Kentucky ranks in the top five states in the number of opiate painkiller prescriptions written per 100 people.
In a report released this month from the Centers for Disease Control and Prevention, doctors nationally wrote 259 million prescriptions for painkillers in 2012, “enough for every American adult to have a bottle of pills.”
Joining Kentucky in the top five are Tennessee, Alabama, West Virginia and Oklahoma. For every 100 people in Kentucky in 2012, 128 painkiller prescriptions were written.
In Warren County, the number of doses of controlled substances prescribed rose from 8.3 million in 2004 to 13.3 million doses last year. Controlled substances include narcotics, amphetamines, benzodiazepines and other drugs with the potential for abuse.
“Certainly research has borne out that having a glut of supply leads to problems,” said Van Ingram, executive director of the Kentucky Office of Drug Control Policy.
However, Ingram points out that the CDC report does not include a full year’s worth of data on Kentucky after the state enacted legislation, House Bill 1, that became effective in the third quarter of 2012 placing more stringent requirements on controlled substance prescribers.
House Bill 1, which was approved in April 2012, mandated that Kentucky prescribers who write prescriptions for controlled substances run a Kentucky All Schedule Prescription Electronic Reporting report on their patients to try to prevent doctor shopping and to deter prescription pill abusers from obtaining and/or diverting controlled substances such as narcotic painkillers.
KASPER is an electronic prescription drug monitoring database that allows prescribers to find out if their patients have obtained a controlled substance from another Kentucky prescriber. Prior to HB 1, prescribers’ participation in the program was not mandatory.
“Although I’m not disputing the accuracy of this (CDC) report, I wish we had 2013 data included in it,” Ingram said. “I think that would have made a difference in where our state fell as far as prescribing. We have seen a 10.5 percent decline in oxycodone and a 11 percent decline in hydrocodone” since House Bill 1 went into effect.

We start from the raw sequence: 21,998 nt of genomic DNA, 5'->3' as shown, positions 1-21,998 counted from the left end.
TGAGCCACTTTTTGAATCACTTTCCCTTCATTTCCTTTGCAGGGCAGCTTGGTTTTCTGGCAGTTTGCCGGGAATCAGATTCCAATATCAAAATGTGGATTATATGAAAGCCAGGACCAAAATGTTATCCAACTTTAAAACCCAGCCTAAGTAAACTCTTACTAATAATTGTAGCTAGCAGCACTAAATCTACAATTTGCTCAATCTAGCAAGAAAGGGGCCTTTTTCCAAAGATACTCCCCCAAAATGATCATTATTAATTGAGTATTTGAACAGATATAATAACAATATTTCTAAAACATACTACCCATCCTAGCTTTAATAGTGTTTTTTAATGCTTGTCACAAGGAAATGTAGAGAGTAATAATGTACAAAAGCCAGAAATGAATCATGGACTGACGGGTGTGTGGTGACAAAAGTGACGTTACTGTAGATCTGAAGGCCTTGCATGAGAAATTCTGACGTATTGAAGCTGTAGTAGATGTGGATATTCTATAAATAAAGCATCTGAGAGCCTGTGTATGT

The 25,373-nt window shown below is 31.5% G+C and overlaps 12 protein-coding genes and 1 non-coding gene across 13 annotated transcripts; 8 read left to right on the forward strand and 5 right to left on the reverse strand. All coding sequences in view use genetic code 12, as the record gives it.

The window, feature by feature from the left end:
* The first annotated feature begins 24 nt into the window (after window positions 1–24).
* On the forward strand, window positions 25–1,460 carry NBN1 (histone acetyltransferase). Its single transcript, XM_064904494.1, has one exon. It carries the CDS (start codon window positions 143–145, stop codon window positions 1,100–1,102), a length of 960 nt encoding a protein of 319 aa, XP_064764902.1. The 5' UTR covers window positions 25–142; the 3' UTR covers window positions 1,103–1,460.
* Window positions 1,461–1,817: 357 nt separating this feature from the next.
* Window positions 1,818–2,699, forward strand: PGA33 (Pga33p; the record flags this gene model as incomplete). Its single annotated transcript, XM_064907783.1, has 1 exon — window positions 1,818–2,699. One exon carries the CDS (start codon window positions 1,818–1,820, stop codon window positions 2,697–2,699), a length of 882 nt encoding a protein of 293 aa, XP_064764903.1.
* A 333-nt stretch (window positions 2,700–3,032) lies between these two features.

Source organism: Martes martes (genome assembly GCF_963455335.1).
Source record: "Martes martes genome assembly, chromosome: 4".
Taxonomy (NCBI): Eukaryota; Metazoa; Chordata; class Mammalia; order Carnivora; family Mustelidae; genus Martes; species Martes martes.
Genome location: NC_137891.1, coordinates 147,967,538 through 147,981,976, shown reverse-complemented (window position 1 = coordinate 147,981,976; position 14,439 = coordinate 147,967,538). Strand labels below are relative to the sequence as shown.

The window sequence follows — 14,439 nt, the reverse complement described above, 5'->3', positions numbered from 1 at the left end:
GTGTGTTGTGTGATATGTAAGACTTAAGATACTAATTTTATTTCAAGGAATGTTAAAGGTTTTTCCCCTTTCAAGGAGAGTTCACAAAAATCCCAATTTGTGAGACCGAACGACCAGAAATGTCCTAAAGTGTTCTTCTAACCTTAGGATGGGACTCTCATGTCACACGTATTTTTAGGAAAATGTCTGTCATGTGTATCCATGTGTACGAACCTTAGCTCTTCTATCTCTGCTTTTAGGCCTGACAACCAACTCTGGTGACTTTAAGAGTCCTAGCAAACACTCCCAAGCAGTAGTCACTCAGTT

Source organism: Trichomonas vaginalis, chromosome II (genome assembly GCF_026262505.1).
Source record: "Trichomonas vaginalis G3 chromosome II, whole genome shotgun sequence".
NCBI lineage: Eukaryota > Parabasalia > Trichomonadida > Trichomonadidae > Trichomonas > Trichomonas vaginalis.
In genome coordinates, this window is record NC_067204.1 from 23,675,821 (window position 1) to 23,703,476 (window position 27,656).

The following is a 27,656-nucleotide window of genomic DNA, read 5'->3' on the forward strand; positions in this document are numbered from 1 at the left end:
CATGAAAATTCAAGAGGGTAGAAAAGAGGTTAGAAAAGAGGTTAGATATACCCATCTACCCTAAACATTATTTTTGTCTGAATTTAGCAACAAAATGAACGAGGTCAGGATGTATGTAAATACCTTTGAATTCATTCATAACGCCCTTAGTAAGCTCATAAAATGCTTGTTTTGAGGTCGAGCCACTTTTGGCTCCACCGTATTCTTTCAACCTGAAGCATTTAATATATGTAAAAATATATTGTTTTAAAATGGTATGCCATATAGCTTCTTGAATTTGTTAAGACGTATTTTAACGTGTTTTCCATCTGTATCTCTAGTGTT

Even though those numbers are falling, the number of Kentuckians dying every month from drug overdoses remains steady at about 82. The number of drug-addicted babies born with neonatal abstinence syndrome has climbed significantly from 28 in 2000 to 955 last year, Ingram said.
“Drug overdose deaths, neonatal abstinence syndrome and drug overdose hospital and emergency room visits are all symptoms of having too many prescription narcotics available,” Ingram said.
Ingram also cited heroin as another contributing factor to drug-addicted newborns and overdose deaths. “Of drug overdose patients (in 2013) investigated by the Kentucky Medical Examiner’s Office, 32 percent of the decedents had heroin in their bloodstreams,” he said.
“All of the things in House Bill 1 are having an impact. Are we seeing as much as we would like to see as fast as we would like to see it? No. But we’ve got to stay the course,” Ingram said.
Dr. Ram Pasupuleti, a Bowling Green pain management physician, agrees that the reforms in House Bill 1 have started making a dent in the availability of prescription pills. He believes that the number of overdose deaths will in time decrease as the amount of pain killer prescriptions decreases.
“Unfortunately, Kentucky has always had the dubious distinction of being in the top five or 10 in use, abuse or misuse,” Pasupuleti said.
Pasupuleti’s patient load has grown significantly since House Bill 1 went into effect because many primary care physicians have either reduced the number of opiate prescriptions they write or have stopped writing them altogether and are referring patients to specialty pain physicians such as Pasupuleti.